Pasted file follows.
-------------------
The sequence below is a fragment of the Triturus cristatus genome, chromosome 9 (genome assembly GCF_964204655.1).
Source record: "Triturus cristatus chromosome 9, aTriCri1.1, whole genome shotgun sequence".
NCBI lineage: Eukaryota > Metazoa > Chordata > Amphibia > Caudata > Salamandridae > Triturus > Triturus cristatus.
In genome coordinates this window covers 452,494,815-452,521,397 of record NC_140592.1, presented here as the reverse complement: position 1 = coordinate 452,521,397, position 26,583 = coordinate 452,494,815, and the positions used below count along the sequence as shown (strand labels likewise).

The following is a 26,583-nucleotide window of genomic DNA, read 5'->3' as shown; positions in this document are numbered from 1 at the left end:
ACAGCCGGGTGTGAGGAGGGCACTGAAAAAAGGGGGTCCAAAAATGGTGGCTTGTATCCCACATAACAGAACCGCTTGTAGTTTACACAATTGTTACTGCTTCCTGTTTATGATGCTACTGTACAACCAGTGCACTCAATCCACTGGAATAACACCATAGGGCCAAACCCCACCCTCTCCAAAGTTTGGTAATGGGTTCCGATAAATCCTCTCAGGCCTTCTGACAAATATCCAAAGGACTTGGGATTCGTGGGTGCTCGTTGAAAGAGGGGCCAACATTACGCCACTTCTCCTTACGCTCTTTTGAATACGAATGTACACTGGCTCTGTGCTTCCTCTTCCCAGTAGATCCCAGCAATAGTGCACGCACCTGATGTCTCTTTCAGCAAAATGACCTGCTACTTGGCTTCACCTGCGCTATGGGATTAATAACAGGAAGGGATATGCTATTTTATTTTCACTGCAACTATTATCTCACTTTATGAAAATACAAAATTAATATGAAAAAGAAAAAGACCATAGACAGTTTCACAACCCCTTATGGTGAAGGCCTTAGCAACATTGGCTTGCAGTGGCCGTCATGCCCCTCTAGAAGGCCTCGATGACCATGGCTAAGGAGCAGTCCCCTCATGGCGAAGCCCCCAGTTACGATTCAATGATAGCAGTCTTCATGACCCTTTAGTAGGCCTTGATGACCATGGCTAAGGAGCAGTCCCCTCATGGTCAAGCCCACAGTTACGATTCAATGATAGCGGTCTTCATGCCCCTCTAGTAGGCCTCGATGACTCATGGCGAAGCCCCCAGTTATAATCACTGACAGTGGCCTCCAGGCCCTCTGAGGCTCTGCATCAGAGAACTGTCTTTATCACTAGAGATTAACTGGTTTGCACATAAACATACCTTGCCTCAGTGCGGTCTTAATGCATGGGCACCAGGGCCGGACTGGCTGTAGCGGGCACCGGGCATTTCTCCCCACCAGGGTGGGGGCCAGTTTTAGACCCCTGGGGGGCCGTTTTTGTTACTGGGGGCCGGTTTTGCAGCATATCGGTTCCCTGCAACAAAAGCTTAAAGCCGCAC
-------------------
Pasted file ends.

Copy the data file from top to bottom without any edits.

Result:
The sequence below is a fragment of the Triturus cristatus genome, chromosome 9 (genome assembly GCF_964204655.1).
Source record: "Triturus cristatus chromosome 9, aTriCri1.1, whole genome shotgun sequence".
NCBI lineage: Eukaryota > Metazoa > Chordata > Amphibia > Caudata > Salamandridae > Triturus > Triturus cristatus.
In genome coordinates this window covers 452,494,815-452,521,397 of record NC_140592.1, presented here as the reverse complement: position 1 = coordinate 452,521,397, position 26,583 = coordinate 452,494,815, and the positions used below count along the sequence as shown (strand labels likewise).

The following is a 26,583-nucleotide window of genomic DNA, read 5'->3' as shown; positions in this document are numbered from 1 at the left end:
ACAGCCGGGTGTGAGGAGGGCACTGAAAAAAGGGGGTCCAAAAATGGTGGCTTGTATCCCACATAACAGAACCGCTTGTAGTTTACACAATTGTTACTGCTTCCTGTTTATGATGCTACTGTACAACCAGTGCACTCAATCCACTGGAATAACACCATAGGGCCAAACCCCACCCTCTCCAAAGTTTGGTAATGGGTTCCGATAAATCCTCTCAGGCCTTCTGACAAATATCCAAAGGACTTGGGATTCGTGGGTGCTCGTTGAAAGAGGGGCCAACATTACGCCACTTCTCCTTACGCTCTTTTGAATACGAATGTACACTGGCTCTGTGCTTCCTCTTCCCAGTAGATCCCAGCAATAGTGCACGCACCTGATGTCTCTTTCAGCAAAATGACCTGCTACTTGGCTTCACCTGCGCTATGGGATTAATAACAGGAAGGGATATGCTATTTTATTTTCACTGCAACTATTATCTCACTTTATGAAAATACAAAATTAATATGAAAAAGAAAAAGACCATAGACAGTTTCACAACCCCTTATGGTGAAGGCCTTAGCAACATTGGCTTGCAGTGGCCGTCATGCCCCTCTAGAAGGCCTCGATGACCATGGCTAAGGAGCAGTCCCCTCATGGCGAAGCCCCCAGTTACGATTCAATGATAGCAGTCTTCATGACCCTTTAGTAGGCCTTGATGACCATGGCTAAGGAGCAGTCCCCTCATGGTCAAGCCCACAGTTACGATTCAATGATAGCGGTCTTCATGCCCCTCTAGTAGGCCTCGATGACTCATGGCGAAGCCCCCAGTTATAATCACTGACAGTGGCCTCCAGGCCCTCTGAGGCTCTGCATCAGAGAACTGTCTTTATCACTAGAGATTAACTGGTTTGCACATAAACATACCTTGCCTCAGTGCGGTCTTAATGCATGGGCACCAGGGCCGGACTGGCTGTAGCGGGCACCGGGCATTTCTCCCCACCAGGGTGGGGGCCAGTTTTAGACCCCTGGGGGGCCGTTTTTGTTACTGGGGGCCGGTTTTGCAGCATATCGGTTCCCTGCAACAAAAGCTTAAAGCCGCAC